Quick Guide: Psoriasis and the Sun

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Psoriasis is a chronic skin condition. It results from an autoimmune disease where your immune system generates excessive skin cells that concentrate on the skin surface. When the skin cells shed, they form red welts that are thick and raised and may have silvery scales. The bumps can be painful or itchy.

Conventional treatments include injected, oral, and topical drugs that hold in check your immune system. Nevertheless, another form of treatment for psoriasis involves the sun.

Natural Sunlight

UVA and UVB rays make up the sun’s ultraviolet rays. UVB rays are more active at medicating psoriasis symptoms as they delay accelerated skin development and desquamation.

Even though sunlight can benefit psoriasis, you should take care to protect yourself from sunburn. Psoriasis strikes light-skinned people. They are at a higher risk for sunburn and dangerous forms of cancer such as melanoma.

You cannot monitor natural sunbathing in a medical setting, unlike phototherapy. Medicines you may be taking can also increase photosensitivity, increasing your risk of sunburn and skin cancer.

Treatment starts with a 10-minute exposure at noon. You can add daily 30 seconds of exposure time.

You must still wear sunscreen, even when you want your skin to soak up the sun’s rays. For the safest results, follow these tips:

  • Put a broad-spectrum sunscreen to all areas of skin unaffected by psoriasis.
  • Carry out natural sun treatment when the sun is more intense which is usually around noon.
  • Remain outside for only 10 minutes at a time to reduce the risk of sun damage.
  • Wear sunglasses.

In some cases, the sun not only helps improve psoriasis symptoms. It also makes the body develop additional vitamin D.

Phototherapy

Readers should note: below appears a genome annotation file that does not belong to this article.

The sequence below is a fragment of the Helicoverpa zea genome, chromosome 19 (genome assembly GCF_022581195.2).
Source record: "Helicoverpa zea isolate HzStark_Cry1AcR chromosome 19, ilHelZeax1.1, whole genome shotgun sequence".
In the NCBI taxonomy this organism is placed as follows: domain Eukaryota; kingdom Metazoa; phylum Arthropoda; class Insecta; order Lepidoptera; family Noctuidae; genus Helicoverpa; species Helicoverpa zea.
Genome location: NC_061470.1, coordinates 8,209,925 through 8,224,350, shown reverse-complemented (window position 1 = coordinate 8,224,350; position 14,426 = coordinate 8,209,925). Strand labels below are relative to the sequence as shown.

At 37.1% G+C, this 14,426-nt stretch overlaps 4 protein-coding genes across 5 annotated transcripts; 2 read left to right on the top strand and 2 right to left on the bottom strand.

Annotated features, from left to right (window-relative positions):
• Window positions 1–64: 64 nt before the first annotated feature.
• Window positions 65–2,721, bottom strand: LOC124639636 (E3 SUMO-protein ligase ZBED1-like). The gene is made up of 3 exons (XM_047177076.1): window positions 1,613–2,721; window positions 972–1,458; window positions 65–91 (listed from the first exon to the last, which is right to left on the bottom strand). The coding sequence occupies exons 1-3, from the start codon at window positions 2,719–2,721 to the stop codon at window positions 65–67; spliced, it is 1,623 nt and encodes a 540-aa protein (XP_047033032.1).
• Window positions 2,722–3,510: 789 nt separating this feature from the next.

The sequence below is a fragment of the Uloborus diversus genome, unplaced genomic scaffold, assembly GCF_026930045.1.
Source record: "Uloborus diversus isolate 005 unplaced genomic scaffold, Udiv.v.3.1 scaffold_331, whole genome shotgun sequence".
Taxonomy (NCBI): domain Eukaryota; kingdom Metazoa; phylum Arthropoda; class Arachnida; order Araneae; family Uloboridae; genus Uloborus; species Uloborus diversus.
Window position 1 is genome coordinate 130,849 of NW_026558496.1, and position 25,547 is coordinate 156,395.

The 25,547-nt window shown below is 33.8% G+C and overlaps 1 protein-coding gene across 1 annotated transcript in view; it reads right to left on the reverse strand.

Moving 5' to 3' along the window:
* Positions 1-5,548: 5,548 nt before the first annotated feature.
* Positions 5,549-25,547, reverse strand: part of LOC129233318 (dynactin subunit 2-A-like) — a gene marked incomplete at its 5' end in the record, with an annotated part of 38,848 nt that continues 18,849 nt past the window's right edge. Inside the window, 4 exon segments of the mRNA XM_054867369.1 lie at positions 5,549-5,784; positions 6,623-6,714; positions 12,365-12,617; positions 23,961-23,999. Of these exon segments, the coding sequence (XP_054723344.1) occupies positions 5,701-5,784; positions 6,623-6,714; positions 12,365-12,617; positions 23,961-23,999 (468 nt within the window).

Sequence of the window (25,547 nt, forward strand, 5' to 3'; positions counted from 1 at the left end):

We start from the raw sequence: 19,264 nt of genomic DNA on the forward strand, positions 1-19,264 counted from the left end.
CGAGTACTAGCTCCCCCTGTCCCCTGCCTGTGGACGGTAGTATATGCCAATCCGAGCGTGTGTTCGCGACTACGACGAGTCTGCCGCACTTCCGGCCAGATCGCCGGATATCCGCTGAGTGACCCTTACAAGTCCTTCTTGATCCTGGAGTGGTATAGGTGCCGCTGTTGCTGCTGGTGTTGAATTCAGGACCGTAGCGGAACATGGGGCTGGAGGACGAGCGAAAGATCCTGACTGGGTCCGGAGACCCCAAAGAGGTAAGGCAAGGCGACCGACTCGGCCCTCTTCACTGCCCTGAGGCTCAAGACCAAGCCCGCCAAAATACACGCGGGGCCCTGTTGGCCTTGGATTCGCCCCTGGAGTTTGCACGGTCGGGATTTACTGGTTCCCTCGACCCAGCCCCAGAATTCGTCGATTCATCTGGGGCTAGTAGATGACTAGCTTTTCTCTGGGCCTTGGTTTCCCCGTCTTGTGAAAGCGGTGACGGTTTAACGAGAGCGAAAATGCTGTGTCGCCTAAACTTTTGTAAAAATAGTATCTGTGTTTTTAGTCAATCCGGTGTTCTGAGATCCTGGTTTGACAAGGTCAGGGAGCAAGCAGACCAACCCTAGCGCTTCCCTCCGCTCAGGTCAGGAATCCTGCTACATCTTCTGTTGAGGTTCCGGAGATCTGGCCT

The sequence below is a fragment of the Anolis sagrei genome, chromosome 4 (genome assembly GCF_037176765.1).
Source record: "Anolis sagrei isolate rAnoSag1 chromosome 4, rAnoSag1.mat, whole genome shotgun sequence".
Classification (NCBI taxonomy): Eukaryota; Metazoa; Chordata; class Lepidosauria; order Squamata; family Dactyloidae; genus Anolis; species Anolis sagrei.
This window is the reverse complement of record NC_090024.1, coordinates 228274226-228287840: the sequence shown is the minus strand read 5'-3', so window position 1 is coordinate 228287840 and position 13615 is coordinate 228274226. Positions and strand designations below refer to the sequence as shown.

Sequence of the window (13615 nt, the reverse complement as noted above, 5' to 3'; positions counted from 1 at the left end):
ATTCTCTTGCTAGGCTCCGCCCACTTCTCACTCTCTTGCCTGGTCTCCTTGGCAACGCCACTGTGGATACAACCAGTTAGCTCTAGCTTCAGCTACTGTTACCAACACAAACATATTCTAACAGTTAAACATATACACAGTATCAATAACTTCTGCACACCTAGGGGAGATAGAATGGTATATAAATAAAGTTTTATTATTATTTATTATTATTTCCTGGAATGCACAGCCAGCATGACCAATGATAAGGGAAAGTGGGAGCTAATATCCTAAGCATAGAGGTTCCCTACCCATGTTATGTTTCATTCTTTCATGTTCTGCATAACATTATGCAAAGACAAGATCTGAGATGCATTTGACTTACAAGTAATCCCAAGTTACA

Phototherapy is a medical care for psoriasis that utilizes natural or artificial lights. You soak up the ultraviolet rays through your skin as you sunbathe outside, or by using a phototherapy lamp.

Medication with an artificial UVB source is most successful when administered for a set time on a regular schedule. You may do therapy at home or in a skin clinic.

Your dermatologist may administer UVA rays as an alternative to UVB. UVA rays are shorter than UVB and pierce through more layers of the skin. However, UVA rays are not as effective in clearing the signs of psoriasis. A medication called psoralen helps increase the effectiveness of UVA light therapy. You may take psoralen orally or make use of a topical medication on the afflicted skin ahead of UVA therapy to aid in the skin absorption of light. Short-term side effects include itching, nausea, and redness of the skin. This combination treatment is called PUVA.

PUVA treats moderate to severe plaque psoriasis. Doctors recommend when topical treatments and UVB therapy have been unsuccessful. Firmer psoriasis plaques respond well to PUVA because they penetrate the skin more deeply. Hand psoriasis and foot psoriasis respond well with PUVA therapy.

Vitamin D

Vitamin D can aid in reducing inflammation in your body. Vitamin D, together with UV rays from phototherapy, can help in clearing or preventing psoriasis. Sunlight helps the body generate vitamin D, which is beneficial to your immune function and building strong bones. Sadly, few foods contain vitamin D.

People with low levels of vitamin D should consume the following:

  • egg yolks
  • fortified margarine and yogurt
  • fortified milk and orange juice
  • salmon
  • Swiss cheese
  • tuna

 

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